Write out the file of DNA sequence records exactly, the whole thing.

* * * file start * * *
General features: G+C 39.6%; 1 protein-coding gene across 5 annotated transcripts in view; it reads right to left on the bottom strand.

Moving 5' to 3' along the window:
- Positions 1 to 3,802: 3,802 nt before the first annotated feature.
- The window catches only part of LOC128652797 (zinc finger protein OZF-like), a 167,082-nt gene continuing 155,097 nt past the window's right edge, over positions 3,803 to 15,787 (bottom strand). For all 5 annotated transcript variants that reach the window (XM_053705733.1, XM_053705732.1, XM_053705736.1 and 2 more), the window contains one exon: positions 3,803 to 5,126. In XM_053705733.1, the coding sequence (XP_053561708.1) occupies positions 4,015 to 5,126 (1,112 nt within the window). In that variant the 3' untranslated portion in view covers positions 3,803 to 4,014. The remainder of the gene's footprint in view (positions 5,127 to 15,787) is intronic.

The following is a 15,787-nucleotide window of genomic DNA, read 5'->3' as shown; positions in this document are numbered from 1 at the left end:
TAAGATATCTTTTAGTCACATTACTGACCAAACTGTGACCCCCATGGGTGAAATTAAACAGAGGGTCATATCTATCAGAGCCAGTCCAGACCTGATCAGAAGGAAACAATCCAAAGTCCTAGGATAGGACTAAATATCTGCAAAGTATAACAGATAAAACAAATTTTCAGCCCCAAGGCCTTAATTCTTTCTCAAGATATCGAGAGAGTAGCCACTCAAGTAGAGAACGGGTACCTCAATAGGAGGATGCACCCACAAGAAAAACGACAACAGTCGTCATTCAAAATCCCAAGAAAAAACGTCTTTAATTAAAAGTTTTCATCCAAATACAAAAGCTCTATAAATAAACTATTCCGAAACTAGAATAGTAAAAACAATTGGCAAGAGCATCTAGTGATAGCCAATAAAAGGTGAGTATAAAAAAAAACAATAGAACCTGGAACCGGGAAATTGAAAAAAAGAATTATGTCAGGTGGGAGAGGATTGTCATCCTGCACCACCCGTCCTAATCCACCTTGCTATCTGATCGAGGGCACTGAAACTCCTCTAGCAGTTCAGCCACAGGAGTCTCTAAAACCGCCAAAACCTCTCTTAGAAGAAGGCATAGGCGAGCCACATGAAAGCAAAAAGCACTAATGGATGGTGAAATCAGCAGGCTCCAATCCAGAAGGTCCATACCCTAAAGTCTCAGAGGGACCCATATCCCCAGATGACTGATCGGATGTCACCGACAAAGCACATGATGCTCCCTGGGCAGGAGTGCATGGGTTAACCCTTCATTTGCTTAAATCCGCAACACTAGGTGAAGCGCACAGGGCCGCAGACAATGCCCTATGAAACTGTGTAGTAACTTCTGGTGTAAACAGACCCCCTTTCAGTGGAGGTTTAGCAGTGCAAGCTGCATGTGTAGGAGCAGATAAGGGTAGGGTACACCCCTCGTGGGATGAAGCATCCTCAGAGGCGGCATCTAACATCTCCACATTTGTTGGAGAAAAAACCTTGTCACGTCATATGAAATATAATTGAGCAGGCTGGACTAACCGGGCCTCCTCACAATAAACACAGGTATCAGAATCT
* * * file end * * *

General features: G+C 39.6%; 1 protein-coding gene across 5 annotated transcripts in view; it reads right to left on the bottom strand.

Moving 5' to 3' along the window:
- Positions 1 to 3,802: 3,802 nt before the first annotated feature.
- The window catches only part of LOC128652797 (zinc finger protein OZF-like), a 167,082-nt gene continuing 155,097 nt past the window's right edge, over positions 3,803 to 15,787 (bottom strand). For all 5 annotated transcript variants that reach the window (XM_053705733.1, XM_053705732.1, XM_053705736.1 and 2 more), the window contains one exon: positions 3,803 to 5,126. In XM_053705733.1, the coding sequence (XP_053561708.1) occupies positions 4,015 to 5,126 (1,112 nt within the window). In that variant the 3' untranslated portion in view covers positions 3,803 to 4,014. The remainder of the gene's footprint in view (positions 5,127 to 15,787) is intronic.

The following is a 15,787-nucleotide window of genomic DNA, read 5'->3' as shown; positions in this document are numbered from 1 at the left end:
TAAGATATCTTTTAGTCACATTACTGACCAAACTGTGACCCCCATGGGTGAAATTAAACAGAGGGTCATATCTATCAGAGCCAGTCCAGACCTGATCAGAAGGAAACAATCCAAAGTCCTAGGATAGGACTAAATATCTGCAAAGTATAACAGATAAAACAAATTTTCAGCCCCAAGGCCTTAATTCTTTCTCAAGATATCGAGAGAGTAGCCACTCAAGTAGAGAACGGGTACCTCAATAGGAGGATGCACCCACAAGAAAAACGACAACAGTCGTCATTCAAAATCCCAAGAAAAAACGTCTTTAATTAAAAGTTTTCATCCAAATACAAAAGCTCTATAAATAAACTATTCCGAAACTAGAATAGTAAAAACAATTGGCAAGAGCATCTAGTGATAGCCAATAAAAGGTGAGTATAAAAAAAAACAATAGAACCTGGAACCGGGAAATTGAAAAAAAGAATTATGTCAGGTGGGAGAGGATTGTCATCCTGCACCACCCGTCCTAATCCACCTTGCTATCTGATCGAGGGCACTGAAACTCCTCTAGCAGTTCAGCCACAGGAGTCTCTAAAACCGCCAAAACCTCTCTTAGAAGAAGGCATAGGCGAGCCACATGAAAGCAAAAAGCACTAATGGATGGTGAAATCAGCAGGCTCCAATCCAGAAGGTCCATACCCTAAAGTCTCAGAGGGACCCATATCCCCAGATGACTGATCGGATGTCACCGACAAAGCACATGATGCTCCCTGGGCAGGAGTGCATGGGTTAACCCTTCATTTGCTTAAATCCGCAACACTAGGTGAAGCGCACAGGGCCGCAGACAATGCCCTATGAAACTGTGTAGTAACTTCTGGTGTAAACAGACCCCCTTTCAGTGGAGGTTTAGCAGTGCAAGCTGCATGTGTAGGAGCAGATAAGGGTAGGGTACACCCCTCGTGGGATGAAGCATCCTCAGAGGCGGCATCTAACATCTCCACATTTGTTGGAGAAAAAACCTTGTCACGTCATATGAAATATAATTGAGCAGGCTGGACTAACCGGGCCTCCTCACAATAAACACAGGTATCAGAATCT